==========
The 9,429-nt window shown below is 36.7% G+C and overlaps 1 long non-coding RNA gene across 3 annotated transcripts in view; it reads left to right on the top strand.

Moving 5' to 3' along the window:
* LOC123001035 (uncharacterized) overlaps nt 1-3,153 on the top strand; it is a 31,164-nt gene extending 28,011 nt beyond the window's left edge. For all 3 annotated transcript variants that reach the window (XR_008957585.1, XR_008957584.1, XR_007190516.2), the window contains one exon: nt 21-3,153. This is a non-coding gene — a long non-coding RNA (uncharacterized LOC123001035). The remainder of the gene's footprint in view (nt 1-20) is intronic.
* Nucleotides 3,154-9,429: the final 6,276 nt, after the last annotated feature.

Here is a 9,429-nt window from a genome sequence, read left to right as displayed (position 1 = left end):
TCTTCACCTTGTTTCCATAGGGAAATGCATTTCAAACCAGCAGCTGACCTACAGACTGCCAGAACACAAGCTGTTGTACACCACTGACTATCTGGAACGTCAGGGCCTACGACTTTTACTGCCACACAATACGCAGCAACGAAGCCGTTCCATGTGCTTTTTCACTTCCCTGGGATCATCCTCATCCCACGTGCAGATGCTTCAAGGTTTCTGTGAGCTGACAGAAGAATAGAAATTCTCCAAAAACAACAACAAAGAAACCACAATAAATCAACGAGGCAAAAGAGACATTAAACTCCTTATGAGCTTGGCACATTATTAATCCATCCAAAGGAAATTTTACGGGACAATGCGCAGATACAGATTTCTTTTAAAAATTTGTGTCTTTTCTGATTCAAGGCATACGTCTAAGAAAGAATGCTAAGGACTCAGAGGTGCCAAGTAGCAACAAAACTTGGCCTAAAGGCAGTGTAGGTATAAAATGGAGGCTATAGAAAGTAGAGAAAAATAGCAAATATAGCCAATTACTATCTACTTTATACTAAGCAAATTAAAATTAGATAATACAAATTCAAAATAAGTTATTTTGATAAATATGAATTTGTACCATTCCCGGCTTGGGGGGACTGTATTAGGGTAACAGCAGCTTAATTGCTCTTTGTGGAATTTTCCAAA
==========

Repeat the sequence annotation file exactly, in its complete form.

The 9,429-nt window shown below is 36.7% G+C and overlaps 1 long non-coding RNA gene across 3 annotated transcripts in view; it reads left to right on the top strand.

Moving 5' to 3' along the window:
* LOC123001035 (uncharacterized) overlaps nt 1-3,153 on the top strand; it is a 31,164-nt gene extending 28,011 nt beyond the window's left edge. For all 3 annotated transcript variants that reach the window (XR_008957585.1, XR_008957584.1, XR_007190516.2), the window contains one exon: nt 21-3,153. This is a non-coding gene — a long non-coding RNA (uncharacterized LOC123001035). The remainder of the gene's footprint in view (nt 1-20) is intronic.
* Nucleotides 3,154-9,429: the final 6,276 nt, after the last annotated feature.

Here is a 9,429-nt window from a genome sequence, read left to right as displayed (position 1 = left end):
TCTTCACCTTGTTTCCATAGGGAAATGCATTTCAAACCAGCAGCTGACCTACAGACTGCCAGAACACAAGCTGTTGTACACCACTGACTATCTGGAACGTCAGGGCCTACGACTTTTACTGCCACACAATACGCAGCAACGAAGCCGTTCCATGTGCTTTTTCACTTCCCTGGGATCATCCTCATCCCACGTGCAGATGCTTCAAGGTTTCTGTGAGCTGACAGAAGAATAGAAATTCTCCAAAAACAACAACAAAGAAACCACAATAAATCAACGAGGCAAAAGAGACATTAAACTCCTTATGAGCTTGGCACATTATTAATCCATCCAAAGGAAATTTTACGGGACAATGCGCAGATACAGATTTCTTTTAAAAATTTGTGTCTTTTCTGATTCAAGGCATACGTCTAAGAAAGAATGCTAAGGACTCAGAGGTGCCAAGTAGCAACAAAACTTGGCCTAAAGGCAGTGTAGGTATAAAATGGAGGCTATAGAAAGTAGAGAAAAATAGCAAATATAGCCAATTACTATCTACTTTATACTAAGCAAATTAAAATTAGATAATACAAATTCAAAATAAGTTATTTTGATAAATATGAATTTGTACCATTCCCGGCTTGGGGGGACTGTATTAGGGTAACAGCAGCTTAATTGCTCTTTGTGGAATTTTCCAAA